I’ve been very critical of the entertainment industry over the past few months. (See here and here and here and here and here.) But it strikes me that being critical isn’t the same thing as being constructive. So instead I am going to focus on being constructive.
Let’s start with the expectation: I expect to watch all television programs, movies and documentaries when I want to and where I want to.
From my perspective Hollywood has two problems: they are not taking care of their customers by giving them what they expect and, mostly because of this, their movies, TV shows and documentaries are being pirated.
So let’s start by taking a look at the current model. The current model of revenue generation is time-based. Let’s take movies, for example. First run movies appear in the theater, a few months later they go to DVD for purchase, then they go to Netflix for rental. The money falls off for each tier, too. A first run movie is $11-14 per person per view, a DVD starts at $20 for all viewers who can watch it as many times as they’d like, that eventually drops to $5 or $10, and then Netflix costs $8/month for all the movies you can swallow.
Let’s also say that a family of four might, on average, see five movies in the theater per year. That means 20 movies for a family of four in some combination, which would gross the movie makers about $350 per year. Let’s also assume that the average family buys five movies per year at $20 per and another five movies per year at $10 per. That’s an additional $150 per year per family. And we already know what the rental model is worth: about $15/month per Netflix subscription (DVD by-mail and streaming) or roughly $200 per year .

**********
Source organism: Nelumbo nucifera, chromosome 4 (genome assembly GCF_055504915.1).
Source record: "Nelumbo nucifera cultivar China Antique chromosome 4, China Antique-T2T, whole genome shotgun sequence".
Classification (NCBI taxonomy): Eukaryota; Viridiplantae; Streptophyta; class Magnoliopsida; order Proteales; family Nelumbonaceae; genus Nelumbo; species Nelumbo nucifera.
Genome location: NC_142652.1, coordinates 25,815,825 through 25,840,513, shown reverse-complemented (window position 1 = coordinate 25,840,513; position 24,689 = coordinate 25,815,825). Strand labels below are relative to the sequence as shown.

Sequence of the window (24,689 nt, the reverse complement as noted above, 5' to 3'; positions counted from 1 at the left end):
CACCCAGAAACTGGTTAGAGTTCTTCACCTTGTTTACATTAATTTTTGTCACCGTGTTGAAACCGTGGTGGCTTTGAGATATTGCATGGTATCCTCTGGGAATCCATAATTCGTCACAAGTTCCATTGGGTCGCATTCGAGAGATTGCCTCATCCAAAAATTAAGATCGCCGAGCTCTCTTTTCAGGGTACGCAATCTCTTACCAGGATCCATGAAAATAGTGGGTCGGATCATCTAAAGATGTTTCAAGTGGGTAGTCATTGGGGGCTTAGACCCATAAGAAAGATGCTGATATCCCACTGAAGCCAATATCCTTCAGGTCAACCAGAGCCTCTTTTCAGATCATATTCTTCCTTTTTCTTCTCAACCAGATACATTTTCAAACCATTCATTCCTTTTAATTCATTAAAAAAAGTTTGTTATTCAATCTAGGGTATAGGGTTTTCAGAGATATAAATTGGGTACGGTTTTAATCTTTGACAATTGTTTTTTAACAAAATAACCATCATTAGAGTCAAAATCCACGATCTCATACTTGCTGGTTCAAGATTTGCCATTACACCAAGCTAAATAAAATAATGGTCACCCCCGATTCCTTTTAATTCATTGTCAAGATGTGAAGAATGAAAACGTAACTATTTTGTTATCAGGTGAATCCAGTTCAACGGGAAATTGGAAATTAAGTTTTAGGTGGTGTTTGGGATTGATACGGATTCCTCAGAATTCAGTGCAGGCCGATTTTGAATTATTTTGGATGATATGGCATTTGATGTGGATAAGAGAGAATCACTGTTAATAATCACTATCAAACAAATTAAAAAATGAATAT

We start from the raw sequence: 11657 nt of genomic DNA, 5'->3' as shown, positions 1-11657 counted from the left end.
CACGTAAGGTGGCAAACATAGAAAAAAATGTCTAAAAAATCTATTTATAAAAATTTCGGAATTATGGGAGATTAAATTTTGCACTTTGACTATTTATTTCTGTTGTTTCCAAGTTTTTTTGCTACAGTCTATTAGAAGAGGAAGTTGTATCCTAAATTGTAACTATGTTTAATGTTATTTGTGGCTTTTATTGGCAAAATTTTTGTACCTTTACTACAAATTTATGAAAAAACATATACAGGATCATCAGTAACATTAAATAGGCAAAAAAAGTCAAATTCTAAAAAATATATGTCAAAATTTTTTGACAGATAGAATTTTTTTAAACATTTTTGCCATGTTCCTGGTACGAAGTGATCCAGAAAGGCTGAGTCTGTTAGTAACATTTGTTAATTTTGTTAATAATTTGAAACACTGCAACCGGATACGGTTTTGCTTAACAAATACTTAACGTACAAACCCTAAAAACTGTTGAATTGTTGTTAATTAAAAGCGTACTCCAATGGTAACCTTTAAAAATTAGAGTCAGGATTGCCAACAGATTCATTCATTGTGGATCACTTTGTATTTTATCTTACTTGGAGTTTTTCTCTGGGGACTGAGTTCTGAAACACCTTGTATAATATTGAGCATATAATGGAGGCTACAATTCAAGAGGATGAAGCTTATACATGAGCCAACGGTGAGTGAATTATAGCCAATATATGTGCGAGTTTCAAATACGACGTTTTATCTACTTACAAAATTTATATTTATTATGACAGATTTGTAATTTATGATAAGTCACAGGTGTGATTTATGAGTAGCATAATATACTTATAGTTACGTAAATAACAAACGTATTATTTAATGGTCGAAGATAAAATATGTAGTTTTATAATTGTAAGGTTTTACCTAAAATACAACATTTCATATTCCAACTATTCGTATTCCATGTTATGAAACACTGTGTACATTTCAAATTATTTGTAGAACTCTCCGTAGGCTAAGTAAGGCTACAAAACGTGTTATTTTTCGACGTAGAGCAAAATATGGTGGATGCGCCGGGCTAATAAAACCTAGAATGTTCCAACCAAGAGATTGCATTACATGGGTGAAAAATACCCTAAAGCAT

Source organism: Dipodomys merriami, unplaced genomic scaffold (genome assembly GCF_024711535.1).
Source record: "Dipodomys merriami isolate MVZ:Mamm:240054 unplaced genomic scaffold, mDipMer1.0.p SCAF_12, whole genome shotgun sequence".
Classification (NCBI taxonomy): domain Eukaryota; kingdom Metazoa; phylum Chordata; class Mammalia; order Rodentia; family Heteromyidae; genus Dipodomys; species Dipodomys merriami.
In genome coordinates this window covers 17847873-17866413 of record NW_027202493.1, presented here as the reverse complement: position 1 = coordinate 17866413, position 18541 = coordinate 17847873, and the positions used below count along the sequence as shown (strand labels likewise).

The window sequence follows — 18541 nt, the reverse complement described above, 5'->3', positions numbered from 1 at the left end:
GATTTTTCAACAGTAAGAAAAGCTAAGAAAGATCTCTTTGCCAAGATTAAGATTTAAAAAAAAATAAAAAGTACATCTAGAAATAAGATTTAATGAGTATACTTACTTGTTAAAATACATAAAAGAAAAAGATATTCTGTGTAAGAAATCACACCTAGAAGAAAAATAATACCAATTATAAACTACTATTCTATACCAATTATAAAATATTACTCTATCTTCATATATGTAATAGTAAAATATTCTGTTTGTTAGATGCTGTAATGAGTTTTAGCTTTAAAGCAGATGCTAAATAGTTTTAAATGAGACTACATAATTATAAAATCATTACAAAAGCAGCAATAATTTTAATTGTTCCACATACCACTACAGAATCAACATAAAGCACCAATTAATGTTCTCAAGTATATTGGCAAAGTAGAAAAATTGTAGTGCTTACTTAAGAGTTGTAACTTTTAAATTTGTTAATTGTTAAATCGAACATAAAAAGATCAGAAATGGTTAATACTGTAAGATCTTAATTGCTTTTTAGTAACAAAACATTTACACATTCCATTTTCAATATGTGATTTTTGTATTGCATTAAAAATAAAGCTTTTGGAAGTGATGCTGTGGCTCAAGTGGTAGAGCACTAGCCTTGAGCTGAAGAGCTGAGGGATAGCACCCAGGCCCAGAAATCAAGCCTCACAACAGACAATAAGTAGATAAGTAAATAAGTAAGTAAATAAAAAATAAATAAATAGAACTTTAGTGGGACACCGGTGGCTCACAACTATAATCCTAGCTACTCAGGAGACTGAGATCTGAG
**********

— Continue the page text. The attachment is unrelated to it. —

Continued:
Now it seems to me, sticking with our movie situation, that we can easily figure out our price and value tiers:
- All movies the day they are launched: $700/ year or $65/month
- All movies three months after launch: $350/year or $35/month
- All movies six months after launch: $200/year or $20/month
Apparently the movie industry grossed $10 billion last year. That’s only 14 million customers at the $65/month tier. As a comparison, there are 104 million cable subscribers. Given the price range for cable — $30 to $90 per month — it would seem that a $20 to $65 price range to get access to all movies on demand, where I want them and when I want them, would fit right in. I know I’d consider one of the higher tiers. And at a minimum, I now have a few choices to do what I want legally and it still doesn’t preclude me from opting for a lower tier, going to see a movie every once in a while or buying a disc.
Obviously, we add in television shows and documentaries and the price per month goes up. But that’s fine. The point is I get the choice and various ways to see the content I want, when I want it, where I want it.
Hollywood, that’s all I’m asking.
 My numbers could be off. That’s not the point. The point is to have a basis for discussion and I believe these numbers get us close.
 For the record, I worked this up before I saw Albert Wenger’s post from yesterday. It, too, is worth a read.